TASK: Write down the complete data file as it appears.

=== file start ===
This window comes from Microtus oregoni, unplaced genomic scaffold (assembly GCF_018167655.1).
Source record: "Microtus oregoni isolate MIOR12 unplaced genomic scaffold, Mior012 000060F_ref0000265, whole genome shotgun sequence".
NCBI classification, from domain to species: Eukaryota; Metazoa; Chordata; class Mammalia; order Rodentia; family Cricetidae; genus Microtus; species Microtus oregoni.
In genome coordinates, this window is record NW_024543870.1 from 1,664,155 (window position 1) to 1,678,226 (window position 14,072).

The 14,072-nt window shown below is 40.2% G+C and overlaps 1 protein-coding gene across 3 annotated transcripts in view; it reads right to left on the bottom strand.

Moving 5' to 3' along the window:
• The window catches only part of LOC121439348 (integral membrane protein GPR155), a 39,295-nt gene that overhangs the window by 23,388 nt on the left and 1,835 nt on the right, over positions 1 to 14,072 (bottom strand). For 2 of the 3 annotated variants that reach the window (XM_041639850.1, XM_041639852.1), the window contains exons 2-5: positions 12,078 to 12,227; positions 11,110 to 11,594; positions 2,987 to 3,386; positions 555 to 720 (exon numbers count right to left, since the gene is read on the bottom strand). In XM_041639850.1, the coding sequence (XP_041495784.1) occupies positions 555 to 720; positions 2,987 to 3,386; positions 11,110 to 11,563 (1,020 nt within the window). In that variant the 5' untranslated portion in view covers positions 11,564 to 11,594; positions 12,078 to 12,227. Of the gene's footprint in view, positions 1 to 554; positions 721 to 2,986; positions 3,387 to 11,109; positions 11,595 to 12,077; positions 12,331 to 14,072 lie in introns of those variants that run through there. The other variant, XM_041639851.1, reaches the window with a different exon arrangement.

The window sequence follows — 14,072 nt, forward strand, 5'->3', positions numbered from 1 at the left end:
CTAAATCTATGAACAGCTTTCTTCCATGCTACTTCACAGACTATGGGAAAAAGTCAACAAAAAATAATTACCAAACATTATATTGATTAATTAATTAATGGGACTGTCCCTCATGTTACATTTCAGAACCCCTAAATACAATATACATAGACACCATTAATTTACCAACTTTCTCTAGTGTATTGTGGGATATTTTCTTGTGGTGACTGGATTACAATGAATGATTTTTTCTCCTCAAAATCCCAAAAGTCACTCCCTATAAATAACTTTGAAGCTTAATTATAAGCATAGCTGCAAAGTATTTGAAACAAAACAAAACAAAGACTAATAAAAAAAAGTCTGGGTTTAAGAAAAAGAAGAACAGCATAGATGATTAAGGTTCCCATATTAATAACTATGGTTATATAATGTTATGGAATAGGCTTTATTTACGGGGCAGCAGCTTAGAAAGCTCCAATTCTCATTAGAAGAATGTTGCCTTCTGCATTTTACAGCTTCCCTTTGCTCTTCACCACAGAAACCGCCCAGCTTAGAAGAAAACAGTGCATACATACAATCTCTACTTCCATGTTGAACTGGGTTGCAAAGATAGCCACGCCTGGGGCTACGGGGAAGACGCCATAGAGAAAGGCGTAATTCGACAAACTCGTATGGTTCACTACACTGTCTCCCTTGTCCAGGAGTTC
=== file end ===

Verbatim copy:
This window comes from Microtus oregoni, unplaced genomic scaffold (assembly GCF_018167655.1).
Source record: "Microtus oregoni isolate MIOR12 unplaced genomic scaffold, Mior012 000060F_ref0000265, whole genome shotgun sequence".
NCBI classification, from domain to species: Eukaryota; Metazoa; Chordata; class Mammalia; order Rodentia; family Cricetidae; genus Microtus; species Microtus oregoni.
In genome coordinates, this window is record NW_024543870.1 from 1,664,155 (window position 1) to 1,678,226 (window position 14,072).

The 14,072-nt window shown below is 40.2% G+C and overlaps 1 protein-coding gene across 3 annotated transcripts in view; it reads right to left on the bottom strand.

Moving 5' to 3' along the window:
• The window catches only part of LOC121439348 (integral membrane protein GPR155), a 39,295-nt gene that overhangs the window by 23,388 nt on the left and 1,835 nt on the right, over positions 1 to 14,072 (bottom strand). For 2 of the 3 annotated variants that reach the window (XM_041639850.1, XM_041639852.1), the window contains exons 2-5: positions 12,078 to 12,227; positions 11,110 to 11,594; positions 2,987 to 3,386; positions 555 to 720 (exon numbers count right to left, since the gene is read on the bottom strand). In XM_041639850.1, the coding sequence (XP_041495784.1) occupies positions 555 to 720; positions 2,987 to 3,386; positions 11,110 to 11,563 (1,020 nt within the window). In that variant the 5' untranslated portion in view covers positions 11,564 to 11,594; positions 12,078 to 12,227. Of the gene's footprint in view, positions 1 to 554; positions 721 to 2,986; positions 3,387 to 11,109; positions 11,595 to 12,077; positions 12,331 to 14,072 lie in introns of those variants that run through there. The other variant, XM_041639851.1, reaches the window with a different exon arrangement.

The window sequence follows — 14,072 nt, forward strand, 5'->3', positions numbered from 1 at the left end:
CTAAATCTATGAACAGCTTTCTTCCATGCTACTTCACAGACTATGGGAAAAAGTCAACAAAAAATAATTACCAAACATTATATTGATTAATTAATTAATGGGACTGTCCCTCATGTTACATTTCAGAACCCCTAAATACAATATACATAGACACCATTAATTTACCAACTTTCTCTAGTGTATTGTGGGATATTTTCTTGTGGTGACTGGATTACAATGAATGATTTTTTCTCCTCAAAATCCCAAAAGTCACTCCCTATAAATAACTTTGAAGCTTAATTATAAGCATAGCTGCAAAGTATTTGAAACAAAACAAAACAAAGACTAATAAAAAAAAGTCTGGGTTTAAGAAAAAGAAGAACAGCATAGATGATTAAGGTTCCCATATTAATAACTATGGTTATATAATGTTATGGAATAGGCTTTATTTACGGGGCAGCAGCTTAGAAAGCTCCAATTCTCATTAGAAGAATGTTGCCTTCTGCATTTTACAGCTTCCCTTTGCTCTTCACCACAGAAACCGCCCAGCTTAGAAGAAAACAGTGCATACATACAATCTCTACTTCCATGTTGAACTGGGTTGCAAAGATAGCCACGCCTGGGGCTACGGGGAAGACGCCATAGAGAAAGGCGTAATTCGACAAACTCGTATGGTTCACTACACTGTCTCCCTTGTCCAGGAGTTC